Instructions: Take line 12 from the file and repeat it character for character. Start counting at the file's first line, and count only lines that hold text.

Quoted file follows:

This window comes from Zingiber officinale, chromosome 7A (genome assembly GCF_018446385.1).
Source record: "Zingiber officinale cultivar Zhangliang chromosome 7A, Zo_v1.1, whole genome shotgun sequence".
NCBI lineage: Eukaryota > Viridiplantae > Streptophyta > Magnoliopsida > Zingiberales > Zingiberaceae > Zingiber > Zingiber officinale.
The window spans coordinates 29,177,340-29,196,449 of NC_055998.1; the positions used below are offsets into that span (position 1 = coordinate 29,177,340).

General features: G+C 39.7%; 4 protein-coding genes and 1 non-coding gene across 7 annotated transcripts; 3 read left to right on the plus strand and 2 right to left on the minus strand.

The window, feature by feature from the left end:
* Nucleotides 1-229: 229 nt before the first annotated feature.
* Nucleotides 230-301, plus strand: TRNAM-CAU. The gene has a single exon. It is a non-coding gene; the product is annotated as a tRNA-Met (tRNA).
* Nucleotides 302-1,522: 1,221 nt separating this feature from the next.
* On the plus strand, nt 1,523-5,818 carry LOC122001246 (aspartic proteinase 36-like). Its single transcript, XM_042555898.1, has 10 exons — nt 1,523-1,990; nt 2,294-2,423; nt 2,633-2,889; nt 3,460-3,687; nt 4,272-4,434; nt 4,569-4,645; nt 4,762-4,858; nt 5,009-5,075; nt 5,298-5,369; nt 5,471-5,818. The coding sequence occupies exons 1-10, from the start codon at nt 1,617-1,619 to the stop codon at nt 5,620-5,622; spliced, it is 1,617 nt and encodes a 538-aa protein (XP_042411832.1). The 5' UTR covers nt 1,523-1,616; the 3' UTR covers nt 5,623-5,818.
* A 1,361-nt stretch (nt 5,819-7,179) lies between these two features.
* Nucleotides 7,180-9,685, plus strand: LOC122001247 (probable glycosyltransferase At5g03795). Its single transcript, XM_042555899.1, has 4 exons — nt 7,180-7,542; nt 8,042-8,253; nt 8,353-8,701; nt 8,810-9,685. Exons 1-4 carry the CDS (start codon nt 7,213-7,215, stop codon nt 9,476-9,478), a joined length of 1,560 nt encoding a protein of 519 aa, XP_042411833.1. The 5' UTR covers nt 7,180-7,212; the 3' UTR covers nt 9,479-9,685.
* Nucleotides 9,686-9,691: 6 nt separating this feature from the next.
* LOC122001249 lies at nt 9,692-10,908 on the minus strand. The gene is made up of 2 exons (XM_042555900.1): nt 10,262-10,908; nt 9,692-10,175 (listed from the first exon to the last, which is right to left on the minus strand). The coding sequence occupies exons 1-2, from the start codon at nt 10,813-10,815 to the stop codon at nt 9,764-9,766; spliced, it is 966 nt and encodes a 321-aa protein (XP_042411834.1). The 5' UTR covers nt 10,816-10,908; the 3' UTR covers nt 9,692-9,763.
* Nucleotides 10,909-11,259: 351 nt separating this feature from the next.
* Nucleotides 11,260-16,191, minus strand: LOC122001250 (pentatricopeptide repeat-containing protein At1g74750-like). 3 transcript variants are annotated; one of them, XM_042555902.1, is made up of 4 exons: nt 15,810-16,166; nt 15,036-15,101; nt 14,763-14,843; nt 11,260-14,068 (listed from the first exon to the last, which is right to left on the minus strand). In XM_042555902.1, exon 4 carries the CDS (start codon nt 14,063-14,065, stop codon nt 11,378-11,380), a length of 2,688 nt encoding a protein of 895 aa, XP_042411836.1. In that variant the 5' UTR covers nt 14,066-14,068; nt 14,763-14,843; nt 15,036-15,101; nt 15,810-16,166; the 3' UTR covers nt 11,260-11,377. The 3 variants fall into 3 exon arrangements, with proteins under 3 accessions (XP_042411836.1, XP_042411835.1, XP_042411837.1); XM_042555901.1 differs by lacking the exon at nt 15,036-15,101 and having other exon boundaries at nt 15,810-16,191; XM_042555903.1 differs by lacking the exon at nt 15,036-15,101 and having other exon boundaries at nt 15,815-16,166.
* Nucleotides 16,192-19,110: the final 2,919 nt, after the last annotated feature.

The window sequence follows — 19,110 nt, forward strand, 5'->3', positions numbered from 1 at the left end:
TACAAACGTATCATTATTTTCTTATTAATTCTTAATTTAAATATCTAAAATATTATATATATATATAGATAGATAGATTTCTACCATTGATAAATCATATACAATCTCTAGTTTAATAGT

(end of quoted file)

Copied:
* Nucleotides 7,180-9,685, plus strand: LOC122001247 (probable glycosyltransferase At5g03795). Its single transcript, XM_042555899.1, has 4 exons — nt 7,180-7,542; nt 8,042-8,253; nt 8,353-8,701; nt 8,810-9,685. Exons 1-4 carry the CDS (start codon nt 7,213-7,215, stop codon nt 9,476-9,478), a joined length of 1,560 nt encoding a protein of 519 aa, XP_042411833.1. The 5' UTR covers nt 7,180-7,212; the 3' UTR covers nt 9,479-9,685.